Let’s be clear at the outset: if I knew the answer to this question, I could be a millionaire. Untold numbers of consultants with MBAs try to answer this in the business world all the time and fail. There is no iron-clad way to make sure that the job you are about to take is bad. However, there are some important warning flags you can look out for.
1) Leadership. This may be the only real variable to consider. If the Dean and other administrators are RFHBs, it will probably be a good place to work. If they have a narcissistic personality disorder, it will not. Unfortunately, our culture tends to promote those who are narcissists and control freaks and otherwise have unhealthy management strategies. I believe identifying if the leadership is narcissistic or otherwise unhealthy is the first step. Doing so is beyond the scope of this post- there are resources online you can refer to.
2) Promotion & Tenure (P&T) success. Most P&T documents are deliberately vague to allow a wide variety of professional paths to be successful. That’s fine, as long as they are consistently applied. It may be worthwhile to ask how many faculty in the past 5 years have failed their P&T step. If it’s more than one, that may indicate a problem.
3) Unhappy faculty. My spouse went on an interview once and, when alone with one of the faculty members, that faculty member said, “Don’t come here. They overwork us and don’t respect us.” WOW! Obviously, if you get that, don’t work at that institution. But faculty members will rarely say that outright, so you need to infer it. Do they enjoy their jobs and coming to work each day? If a non-zero number do not enjoy their job, what makes you think you will?
4) The focus. Where is the focus of administration? Is it on making money? Getting as many cases in the door as possible, or as much indirect costs from research as possible? Or is it on student education, making a quality program, and nurturing new faculty? One of these scenarios would be a bad place to work, another a good place. During one interview I had, the topic of external funding and indirect costs and publishing in top tier journals came up more than once. I publish a lot, but I don’t get a lot of extramural funding, nor do most clinician-scientists in vet med. That institution didn’t seem to be a good fit for me.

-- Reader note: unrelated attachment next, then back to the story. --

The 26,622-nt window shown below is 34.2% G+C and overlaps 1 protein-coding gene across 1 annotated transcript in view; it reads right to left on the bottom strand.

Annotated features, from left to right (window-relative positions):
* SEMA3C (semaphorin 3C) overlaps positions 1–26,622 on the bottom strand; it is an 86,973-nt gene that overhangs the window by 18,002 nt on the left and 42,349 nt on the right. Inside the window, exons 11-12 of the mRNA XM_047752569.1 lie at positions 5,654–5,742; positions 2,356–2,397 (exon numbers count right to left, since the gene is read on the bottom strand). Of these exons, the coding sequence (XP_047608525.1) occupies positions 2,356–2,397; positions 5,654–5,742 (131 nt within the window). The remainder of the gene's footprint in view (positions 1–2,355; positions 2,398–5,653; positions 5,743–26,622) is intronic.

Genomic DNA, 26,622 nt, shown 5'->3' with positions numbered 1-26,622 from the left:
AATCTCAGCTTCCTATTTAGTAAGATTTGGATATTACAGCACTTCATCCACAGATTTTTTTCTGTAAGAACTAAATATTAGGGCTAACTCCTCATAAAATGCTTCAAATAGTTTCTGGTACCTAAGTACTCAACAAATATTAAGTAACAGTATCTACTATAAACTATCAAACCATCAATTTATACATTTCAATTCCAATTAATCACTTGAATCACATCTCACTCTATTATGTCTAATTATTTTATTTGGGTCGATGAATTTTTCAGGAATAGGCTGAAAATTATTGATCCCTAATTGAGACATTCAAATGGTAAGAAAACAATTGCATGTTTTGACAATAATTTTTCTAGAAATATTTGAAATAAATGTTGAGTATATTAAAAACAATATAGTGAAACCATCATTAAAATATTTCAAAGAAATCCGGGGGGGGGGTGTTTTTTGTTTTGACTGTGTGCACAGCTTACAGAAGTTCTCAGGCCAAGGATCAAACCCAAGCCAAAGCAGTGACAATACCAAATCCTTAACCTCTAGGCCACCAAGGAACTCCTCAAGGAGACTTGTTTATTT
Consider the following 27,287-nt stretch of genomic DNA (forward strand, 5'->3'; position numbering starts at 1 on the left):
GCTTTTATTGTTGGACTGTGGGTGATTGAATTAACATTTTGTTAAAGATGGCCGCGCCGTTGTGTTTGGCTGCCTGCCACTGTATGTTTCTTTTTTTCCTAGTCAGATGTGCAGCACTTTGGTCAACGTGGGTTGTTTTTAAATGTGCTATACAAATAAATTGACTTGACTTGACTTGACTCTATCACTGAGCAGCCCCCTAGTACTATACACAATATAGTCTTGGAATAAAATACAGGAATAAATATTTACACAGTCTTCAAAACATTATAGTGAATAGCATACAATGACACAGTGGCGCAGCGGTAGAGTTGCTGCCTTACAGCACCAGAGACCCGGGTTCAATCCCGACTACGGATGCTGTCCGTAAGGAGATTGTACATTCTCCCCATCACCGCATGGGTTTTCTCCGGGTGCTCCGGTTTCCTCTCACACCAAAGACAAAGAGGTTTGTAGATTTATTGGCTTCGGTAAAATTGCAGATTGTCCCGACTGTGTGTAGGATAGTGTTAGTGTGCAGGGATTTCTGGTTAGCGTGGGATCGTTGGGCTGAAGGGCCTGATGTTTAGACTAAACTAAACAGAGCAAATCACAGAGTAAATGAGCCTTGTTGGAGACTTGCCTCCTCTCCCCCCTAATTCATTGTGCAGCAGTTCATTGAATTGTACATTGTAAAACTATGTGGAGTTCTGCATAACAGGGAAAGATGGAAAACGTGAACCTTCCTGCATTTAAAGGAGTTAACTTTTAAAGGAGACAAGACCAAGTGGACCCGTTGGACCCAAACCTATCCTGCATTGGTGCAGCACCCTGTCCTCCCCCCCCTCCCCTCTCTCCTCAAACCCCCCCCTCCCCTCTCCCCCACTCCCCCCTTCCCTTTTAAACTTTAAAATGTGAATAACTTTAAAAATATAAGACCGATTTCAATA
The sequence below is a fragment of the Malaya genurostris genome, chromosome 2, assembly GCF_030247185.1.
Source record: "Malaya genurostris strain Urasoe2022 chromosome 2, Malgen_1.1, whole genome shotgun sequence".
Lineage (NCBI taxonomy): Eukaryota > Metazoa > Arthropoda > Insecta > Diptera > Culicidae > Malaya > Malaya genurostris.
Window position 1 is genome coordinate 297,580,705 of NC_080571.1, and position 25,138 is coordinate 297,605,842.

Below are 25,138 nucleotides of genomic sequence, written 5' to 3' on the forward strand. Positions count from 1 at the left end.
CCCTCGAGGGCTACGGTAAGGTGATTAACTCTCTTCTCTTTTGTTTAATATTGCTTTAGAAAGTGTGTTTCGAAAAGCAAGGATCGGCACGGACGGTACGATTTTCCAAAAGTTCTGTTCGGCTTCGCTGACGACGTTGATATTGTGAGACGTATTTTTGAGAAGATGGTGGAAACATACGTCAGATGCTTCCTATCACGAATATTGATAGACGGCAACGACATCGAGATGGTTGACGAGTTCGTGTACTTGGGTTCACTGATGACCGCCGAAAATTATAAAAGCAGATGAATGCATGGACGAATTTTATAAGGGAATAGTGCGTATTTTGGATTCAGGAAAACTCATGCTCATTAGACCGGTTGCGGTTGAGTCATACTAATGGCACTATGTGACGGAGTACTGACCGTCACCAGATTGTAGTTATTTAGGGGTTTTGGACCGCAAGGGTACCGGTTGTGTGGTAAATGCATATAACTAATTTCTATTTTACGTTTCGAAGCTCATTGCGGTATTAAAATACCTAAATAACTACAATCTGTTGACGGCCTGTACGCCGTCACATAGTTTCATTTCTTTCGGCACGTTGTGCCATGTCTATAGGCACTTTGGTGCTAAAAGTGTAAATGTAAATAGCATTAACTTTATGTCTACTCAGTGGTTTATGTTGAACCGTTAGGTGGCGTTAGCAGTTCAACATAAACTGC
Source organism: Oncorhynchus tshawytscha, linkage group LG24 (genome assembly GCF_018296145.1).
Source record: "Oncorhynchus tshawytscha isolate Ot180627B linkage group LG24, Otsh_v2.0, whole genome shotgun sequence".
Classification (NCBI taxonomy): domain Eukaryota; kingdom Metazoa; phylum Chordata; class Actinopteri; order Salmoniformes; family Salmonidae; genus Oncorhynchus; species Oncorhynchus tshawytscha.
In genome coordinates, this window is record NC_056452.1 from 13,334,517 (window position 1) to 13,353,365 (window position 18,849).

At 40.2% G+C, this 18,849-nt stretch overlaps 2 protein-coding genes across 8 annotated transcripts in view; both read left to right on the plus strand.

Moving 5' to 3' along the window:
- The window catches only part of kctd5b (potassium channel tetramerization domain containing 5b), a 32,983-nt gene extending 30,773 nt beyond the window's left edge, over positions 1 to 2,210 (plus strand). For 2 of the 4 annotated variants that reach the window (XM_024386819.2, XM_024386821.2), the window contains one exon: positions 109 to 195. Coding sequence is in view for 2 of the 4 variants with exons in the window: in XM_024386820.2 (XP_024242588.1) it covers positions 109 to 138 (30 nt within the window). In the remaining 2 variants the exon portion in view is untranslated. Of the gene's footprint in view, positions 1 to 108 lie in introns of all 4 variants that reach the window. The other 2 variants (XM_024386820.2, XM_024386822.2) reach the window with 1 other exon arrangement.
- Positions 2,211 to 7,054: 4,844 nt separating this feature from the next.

5) Authenticity. Do you get the sense in discussions that you aren’t getting the whole or actual message? Do you feel people are holding back their true feelings? When we’re recruiting, we try to put a positive spin on things, but people at the institution shouldn’t lie. When one candidate asked me, “So I hear there’s a tornado issue here?” I replied, “You are absolutely right. It is kind of scary.” That’s it. There was no positive spin, and I didn’t dismiss the concern. If I had said, “Oh it’s not really an issue,” that would have been untrue, so I couldn’t be authentic to myself or the candidate. In contrast, at an interview I went on, I asked something and the people in the room all looked at each other and then prevaricated. That was a warning sign they couldn’t be authentic.
The vast majority of veterinary schools are just fine places to work. There are some problem institutions. For better or worse, in such a small community like vet med, people are rarely willing to call out those problem institutions. It is left to the interviewee to try to identify them. I think the above points are the ones most relevant for identifying truly bad programs.
What else do you think we can look for to identify bad programs? Add to the comments below!